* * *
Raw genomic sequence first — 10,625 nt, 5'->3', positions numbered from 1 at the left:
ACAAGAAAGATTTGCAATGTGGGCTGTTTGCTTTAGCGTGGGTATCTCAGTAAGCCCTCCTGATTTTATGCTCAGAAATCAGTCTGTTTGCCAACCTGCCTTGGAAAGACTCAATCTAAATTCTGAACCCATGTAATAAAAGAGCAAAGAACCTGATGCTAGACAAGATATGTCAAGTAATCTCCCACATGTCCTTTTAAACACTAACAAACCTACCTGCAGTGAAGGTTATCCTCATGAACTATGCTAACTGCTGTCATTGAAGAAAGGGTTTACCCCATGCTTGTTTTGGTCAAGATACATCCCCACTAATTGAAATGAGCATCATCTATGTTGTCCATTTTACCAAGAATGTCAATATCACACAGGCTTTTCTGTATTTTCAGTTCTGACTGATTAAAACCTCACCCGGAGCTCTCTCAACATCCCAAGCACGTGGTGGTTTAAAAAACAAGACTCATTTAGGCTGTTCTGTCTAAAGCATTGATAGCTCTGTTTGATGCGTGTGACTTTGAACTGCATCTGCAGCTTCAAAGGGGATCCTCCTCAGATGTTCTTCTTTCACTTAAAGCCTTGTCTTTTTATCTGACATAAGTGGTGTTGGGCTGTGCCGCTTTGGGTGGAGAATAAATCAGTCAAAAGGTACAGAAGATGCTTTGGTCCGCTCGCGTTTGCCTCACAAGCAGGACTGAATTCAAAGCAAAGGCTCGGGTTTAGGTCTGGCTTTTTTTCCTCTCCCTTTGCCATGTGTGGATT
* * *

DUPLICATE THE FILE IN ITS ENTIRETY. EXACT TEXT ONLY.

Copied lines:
Raw genomic sequence first — 10,625 nt, 5'->3', positions numbered from 1 at the left:
ACAAGAAAGATTTGCAATGTGGGCTGTTTGCTTTAGCGTGGGTATCTCAGTAAGCCCTCCTGATTTTATGCTCAGAAATCAGTCTGTTTGCCAACCTGCCTTGGAAAGACTCAATCTAAATTCTGAACCCATGTAATAAAAGAGCAAAGAACCTGATGCTAGACAAGATATGTCAAGTAATCTCCCACATGTCCTTTTAAACACTAACAAACCTACCTGCAGTGAAGGTTATCCTCATGAACTATGCTAACTGCTGTCATTGAAGAAAGGGTTTACCCCATGCTTGTTTTGGTCAAGATACATCCCCACTAATTGAAATGAGCATCATCTATGTTGTCCATTTTACCAAGAATGTCAATATCACACAGGCTTTTCTGTATTTTCAGTTCTGACTGATTAAAACCTCACCCGGAGCTCTCTCAACATCCCAAGCACGTGGTGGTTTAAAAAACAAGACTCATTTAGGCTGTTCTGTCTAAAGCATTGATAGCTCTGTTTGATGCGTGTGACTTTGAACTGCATCTGCAGCTTCAAAGGGGATCCTCCTCAGATGTTCTTCTTTCACTTAAAGCCTTGTCTTTTTATCTGACATAAGTGGTGTTGGGCTGTGCCGCTTTGGGTGGAGAATAAATCAGTCAAAAGGTACAGAAGATGCTTTGGTCCGCTCGCGTTTGCCTCACAAGCAGGACTGAATTCAAAGCAAAGGCTCGGGTTTAGGTCTGGCTTTTTTTCCTCTCCCTTTGCCATGTGTGGATT